Celtic Punks: The Pogues vs. Dropkick Murphys

Publication: Crawdaddy Magazine

Author: Bob Hill

Date: February 6, 2008

Original Location: Link

“When I die Dublin will be written in my heart.” – James Joyce

It’s 2008 now, and by all reasonable estimates, Shane MacGowan should be dead.

But Shane MacGowan is not dead, nor is he irrelevant. In fact, the Pogues are enjoying one last hurrah, despite the fact that they haven’t recorded any new material with MacGowan in over 18 years, that there are no immediate plans to return to the studio, that every rock mag this side of the Ukraine has kept a working obit on file for MacGowan for well over a decade.

Despite all of that, the Pogues are still pogue-ing away.

And all the tales of hard living that helped make them who and what they are have inspired others to rise up in their wake, spinning their own tales of blue-collar woe.

All of which comes as no real surprise because, quite frankly, the Pogues and their Celtic blend of Strummer-certified punk are nothing short of genius. The Pogues cast a shadow so dark and far-reaching it’s difficult, if not impossible, for any other band to eclipse it. And their success is as much modern tragedy as it is grand theater. Every stanza’s drenched in nicotine, every chorus bathed in Bushmills, every song more tortured and sincere than the one that came before—MacGowan rasping his way down dark lyrical alleys with bagpipes and banjos and tin-whistles-a-whistling.

How on Earth do you follow that?

Well, if you’re the Dropkick Murphys you replace all the tales of cold Irish living with working-class tales of American ire. You take what was pretty and make it sound gritty. You turn the BPMs up to a hardcore stomp of 156. And you do it all with blatant reverence for the ones that came before.

But should the Dropkick Murphys be mentioned in the same breath as the Pogues?

Well, both bands have songs that make you want to drink and drink and drink and drink and drink and drink and fight. But whereas the Pogues seem to make the most sense around quarter of two on a cold winter’s eve, the Dropkicks’ mission is to shake you and wake you, to carry you through the night.

The Dropkicks dig Woody Guthrie, while the Pogues dig old Pete Seeger.

The Dropkicks represent the pubs of Southie, the solidarity of unions, and the world champion Sox. The Pogues are King’s Cross, the cheap smell of gutters, and “The Fairytale of New York.”

Both bands write with a strong social conscience—MacGowan as the patron saint of the less-than-average-Joe, while the Dropkicks lay claim to the dockworkers and tradesmen, the meager-living factions of Northeastern sprawl.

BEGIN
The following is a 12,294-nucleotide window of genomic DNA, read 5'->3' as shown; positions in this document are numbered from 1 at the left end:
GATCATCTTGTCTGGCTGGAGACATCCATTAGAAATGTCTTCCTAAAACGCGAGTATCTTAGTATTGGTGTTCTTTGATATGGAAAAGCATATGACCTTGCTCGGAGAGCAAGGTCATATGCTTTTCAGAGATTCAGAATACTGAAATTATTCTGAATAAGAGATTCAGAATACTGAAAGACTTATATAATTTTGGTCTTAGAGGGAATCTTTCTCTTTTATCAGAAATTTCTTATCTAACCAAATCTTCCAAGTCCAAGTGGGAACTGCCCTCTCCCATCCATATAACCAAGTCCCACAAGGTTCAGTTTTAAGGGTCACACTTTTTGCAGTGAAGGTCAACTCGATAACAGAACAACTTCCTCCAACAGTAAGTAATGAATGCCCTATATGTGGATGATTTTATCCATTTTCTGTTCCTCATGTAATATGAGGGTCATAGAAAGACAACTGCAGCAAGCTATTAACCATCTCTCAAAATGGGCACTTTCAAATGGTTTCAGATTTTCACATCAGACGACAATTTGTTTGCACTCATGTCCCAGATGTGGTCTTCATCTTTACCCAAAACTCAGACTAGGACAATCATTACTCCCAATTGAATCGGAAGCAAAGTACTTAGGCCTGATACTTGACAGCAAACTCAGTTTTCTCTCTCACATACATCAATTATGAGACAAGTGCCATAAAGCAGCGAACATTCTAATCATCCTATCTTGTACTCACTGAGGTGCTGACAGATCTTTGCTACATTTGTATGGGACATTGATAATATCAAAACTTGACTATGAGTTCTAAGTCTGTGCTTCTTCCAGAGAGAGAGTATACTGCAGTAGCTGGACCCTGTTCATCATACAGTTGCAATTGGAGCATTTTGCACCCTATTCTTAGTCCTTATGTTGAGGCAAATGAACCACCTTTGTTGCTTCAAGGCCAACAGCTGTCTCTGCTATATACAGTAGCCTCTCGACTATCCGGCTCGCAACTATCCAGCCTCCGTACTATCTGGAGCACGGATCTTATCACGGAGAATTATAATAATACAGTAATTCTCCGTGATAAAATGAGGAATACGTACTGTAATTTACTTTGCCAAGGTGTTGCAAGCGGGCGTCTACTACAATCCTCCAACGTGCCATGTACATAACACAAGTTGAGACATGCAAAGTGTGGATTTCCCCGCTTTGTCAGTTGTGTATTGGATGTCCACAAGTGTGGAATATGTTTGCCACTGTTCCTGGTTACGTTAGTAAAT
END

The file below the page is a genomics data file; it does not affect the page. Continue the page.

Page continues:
The Pogues are MacGowan, for better or worse. He’s the ash in their beer and the spit in their shine. The Dropkicks are an ensemble where the whole achieves more than the sum of its parts. Al Barr leans on Ken Casey, and Casey leans on Barr. And just as the Dropkicks thrived when Barr came aboard, the Pogues lost their luster when MacGowan hit the skids.

The Pogues always seem like they’re teetering on the brink, while the Dropkicks remain intensely focused, as if driven by a force that’ll take them straight through their 50s.

Despite having worked with the Dropkicks in the past, MacGowan has publicly slighted them on more than one occasion, which makes one wonder if (from a native Irish perspective) the Murphys are the genuine article or just an Americanized version of the real deal—like St. Patty’s Day, or McSorley’s, or even Trooper Thorn.

But it doesn’t really matter whether the Dropkicks are from County Derry or the ‘burbs of southern Mass, whether they’re shipping up to Boston or wandering the dark streets of London. They’re helping to preserve and expand a tradition that MacGowan and James Fearnley began almost three decades prior. There’s something admirable about that.

Perhaps one sunny morn when MacGowan’s outlived us all, he’ll show up on some British talk show to ponder once again the state of Celtic punk and the long overdue demise of his liver. And between boasts of a band called Lancaster County Prison, he’ll recall a time in the late ‘90s when he recorded “Good Rats” and “Wild Rover” with some streetwise punks that called themselves the Dropkick Murphys.

Of them he’ll say this: “Those lads… now those lads were as right as rain, yeah.”

It’ll be a hell of a moment. But unfortunately, none of us will be able to hear it, because the whole thing’ll run together, like one long, garbled mess.

And besides, we’ll all be dead already, so what’s the difference anyway, yeah?

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Transcribed and made available by Zuzana.